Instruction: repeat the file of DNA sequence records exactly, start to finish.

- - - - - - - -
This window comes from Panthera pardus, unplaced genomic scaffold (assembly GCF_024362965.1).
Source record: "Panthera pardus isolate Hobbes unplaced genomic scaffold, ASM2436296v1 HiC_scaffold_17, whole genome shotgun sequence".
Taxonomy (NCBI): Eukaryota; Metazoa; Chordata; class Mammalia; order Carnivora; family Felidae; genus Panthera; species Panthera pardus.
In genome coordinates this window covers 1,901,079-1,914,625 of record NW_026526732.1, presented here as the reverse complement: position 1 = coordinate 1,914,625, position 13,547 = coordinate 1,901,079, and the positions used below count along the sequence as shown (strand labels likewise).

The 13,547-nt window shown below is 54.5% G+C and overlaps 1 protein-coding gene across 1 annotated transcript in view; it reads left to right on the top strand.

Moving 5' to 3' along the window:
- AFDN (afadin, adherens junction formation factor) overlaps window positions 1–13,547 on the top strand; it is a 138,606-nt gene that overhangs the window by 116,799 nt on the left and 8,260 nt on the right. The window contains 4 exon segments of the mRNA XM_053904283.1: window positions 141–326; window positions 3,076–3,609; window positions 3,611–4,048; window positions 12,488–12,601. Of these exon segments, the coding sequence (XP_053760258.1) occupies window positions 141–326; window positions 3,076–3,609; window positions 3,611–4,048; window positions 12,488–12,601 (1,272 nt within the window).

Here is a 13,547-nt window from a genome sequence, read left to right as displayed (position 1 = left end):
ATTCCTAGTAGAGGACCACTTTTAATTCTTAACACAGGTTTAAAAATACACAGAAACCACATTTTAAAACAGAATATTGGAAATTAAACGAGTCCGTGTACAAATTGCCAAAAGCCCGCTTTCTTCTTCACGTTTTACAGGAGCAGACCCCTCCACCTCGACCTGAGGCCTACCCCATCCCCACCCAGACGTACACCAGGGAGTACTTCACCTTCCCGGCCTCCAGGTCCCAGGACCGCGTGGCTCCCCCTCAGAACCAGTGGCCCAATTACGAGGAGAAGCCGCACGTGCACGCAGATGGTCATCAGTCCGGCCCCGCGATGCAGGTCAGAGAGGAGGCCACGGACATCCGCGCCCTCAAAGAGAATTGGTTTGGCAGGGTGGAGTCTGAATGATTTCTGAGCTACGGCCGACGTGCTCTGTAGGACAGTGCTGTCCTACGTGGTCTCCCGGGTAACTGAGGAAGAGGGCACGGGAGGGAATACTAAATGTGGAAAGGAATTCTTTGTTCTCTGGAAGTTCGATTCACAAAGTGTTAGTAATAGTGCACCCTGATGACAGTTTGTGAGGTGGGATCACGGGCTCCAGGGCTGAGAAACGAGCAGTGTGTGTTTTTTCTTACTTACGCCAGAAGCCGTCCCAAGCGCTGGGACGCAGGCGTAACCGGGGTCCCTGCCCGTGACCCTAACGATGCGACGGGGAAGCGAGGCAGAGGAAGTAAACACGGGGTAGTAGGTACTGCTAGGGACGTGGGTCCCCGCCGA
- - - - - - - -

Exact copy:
This window comes from Panthera pardus, unplaced genomic scaffold (assembly GCF_024362965.1).
Source record: "Panthera pardus isolate Hobbes unplaced genomic scaffold, ASM2436296v1 HiC_scaffold_17, whole genome shotgun sequence".
Taxonomy (NCBI): Eukaryota; Metazoa; Chordata; class Mammalia; order Carnivora; family Felidae; genus Panthera; species Panthera pardus.
In genome coordinates this window covers 1,901,079-1,914,625 of record NW_026526732.1, presented here as the reverse complement: position 1 = coordinate 1,914,625, position 13,547 = coordinate 1,901,079, and the positions used below count along the sequence as shown (strand labels likewise).

The 13,547-nt window shown below is 54.5% G+C and overlaps 1 protein-coding gene across 1 annotated transcript in view; it reads left to right on the top strand.

Moving 5' to 3' along the window:
- AFDN (afadin, adherens junction formation factor) overlaps window positions 1–13,547 on the top strand; it is a 138,606-nt gene that overhangs the window by 116,799 nt on the left and 8,260 nt on the right. The window contains 4 exon segments of the mRNA XM_053904283.1: window positions 141–326; window positions 3,076–3,609; window positions 3,611–4,048; window positions 12,488–12,601. Of these exon segments, the coding sequence (XP_053760258.1) occupies window positions 141–326; window positions 3,076–3,609; window positions 3,611–4,048; window positions 12,488–12,601 (1,272 nt within the window).

Here is a 13,547-nt window from a genome sequence, read left to right as displayed (position 1 = left end):
ATTCCTAGTAGAGGACCACTTTTAATTCTTAACACAGGTTTAAAAATACACAGAAACCACATTTTAAAACAGAATATTGGAAATTAAACGAGTCCGTGTACAAATTGCCAAAAGCCCGCTTTCTTCTTCACGTTTTACAGGAGCAGACCCCTCCACCTCGACCTGAGGCCTACCCCATCCCCACCCAGACGTACACCAGGGAGTACTTCACCTTCCCGGCCTCCAGGTCCCAGGACCGCGTGGCTCCCCCTCAGAACCAGTGGCCCAATTACGAGGAGAAGCCGCACGTGCACGCAGATGGTCATCAGTCCGGCCCCGCGATGCAGGTCAGAGAGGAGGCCACGGACATCCGCGCCCTCAAAGAGAATTGGTTTGGCAGGGTGGAGTCTGAATGATTTCTGAGCTACGGCCGACGTGCTCTGTAGGACAGTGCTGTCCTACGTGGTCTCCCGGGTAACTGAGGAAGAGGGCACGGGAGGGAATACTAAATGTGGAAAGGAATTCTTTGTTCTCTGGAAGTTCGATTCACAAAGTGTTAGTAATAGTGCACCCTGATGACAGTTTGTGAGGTGGGATCACGGGCTCCAGGGCTGAGAAACGAGCAGTGTGTGTTTTTTCTTACTTACGCCAGAAGCCGTCCCAAGCGCTGGGACGCAGGCGTAACCGGGGTCCCTGCCCGTGACCCTAACGATGCGACGGGGAAGCGAGGCAGAGGAAGTAAACACGGGGTAGTAGGTACTGCTAGGGACGTGGGTCCCCGCCGA